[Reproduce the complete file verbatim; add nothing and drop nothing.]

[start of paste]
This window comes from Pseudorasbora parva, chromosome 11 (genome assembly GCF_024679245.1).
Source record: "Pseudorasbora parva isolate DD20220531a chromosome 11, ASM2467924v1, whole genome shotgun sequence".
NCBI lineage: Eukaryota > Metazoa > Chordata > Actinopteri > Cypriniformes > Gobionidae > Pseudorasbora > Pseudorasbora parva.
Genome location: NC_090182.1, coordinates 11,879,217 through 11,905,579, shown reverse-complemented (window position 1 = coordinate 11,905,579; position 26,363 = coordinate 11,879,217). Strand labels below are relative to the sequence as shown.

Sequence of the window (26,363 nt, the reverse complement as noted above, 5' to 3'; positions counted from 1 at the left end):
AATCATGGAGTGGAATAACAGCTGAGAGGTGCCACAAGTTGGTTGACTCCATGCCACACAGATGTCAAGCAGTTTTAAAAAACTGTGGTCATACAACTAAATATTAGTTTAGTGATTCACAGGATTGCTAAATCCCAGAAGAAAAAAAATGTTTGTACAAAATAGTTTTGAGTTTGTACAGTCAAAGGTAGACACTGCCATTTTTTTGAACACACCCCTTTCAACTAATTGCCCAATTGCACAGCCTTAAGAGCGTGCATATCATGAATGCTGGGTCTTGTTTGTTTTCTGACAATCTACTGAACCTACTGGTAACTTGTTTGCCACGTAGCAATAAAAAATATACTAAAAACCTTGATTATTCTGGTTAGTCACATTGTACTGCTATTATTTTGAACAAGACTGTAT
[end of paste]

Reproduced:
This window comes from Pseudorasbora parva, chromosome 11 (genome assembly GCF_024679245.1).
Source record: "Pseudorasbora parva isolate DD20220531a chromosome 11, ASM2467924v1, whole genome shotgun sequence".
NCBI lineage: Eukaryota > Metazoa > Chordata > Actinopteri > Cypriniformes > Gobionidae > Pseudorasbora > Pseudorasbora parva.
Genome location: NC_090182.1, coordinates 11,879,217 through 11,905,579, shown reverse-complemented (window position 1 = coordinate 11,905,579; position 26,363 = coordinate 11,879,217). Strand labels below are relative to the sequence as shown.

Sequence of the window (26,363 nt, the reverse complement as noted above, 5' to 3'; positions counted from 1 at the left end):
AATCATGGAGTGGAATAACAGCTGAGAGGTGCCACAAGTTGGTTGACTCCATGCCACACAGATGTCAAGCAGTTTTAAAAAACTGTGGTCATACAACTAAATATTAGTTTAGTGATTCACAGGATTGCTAAATCCCAGAAGAAAAAAAATGTTTGTACAAAATAGTTTTGAGTTTGTACAGTCAAAGGTAGACACTGCCATTTTTTTGAACACACCCCTTTCAACTAATTGCCCAATTGCACAGCCTTAAGAGCGTGCATATCATGAATGCTGGGTCTTGTTTGTTTTCTGACAATCTACTGAACCTACTGGTAACTTGTTTGCCACGTAGCAATAAAAAATATACTAAAAACCTTGATTATTCTGGTTAGTCACATTGTACTGCTATTATTTTGAACAAGACTGTAT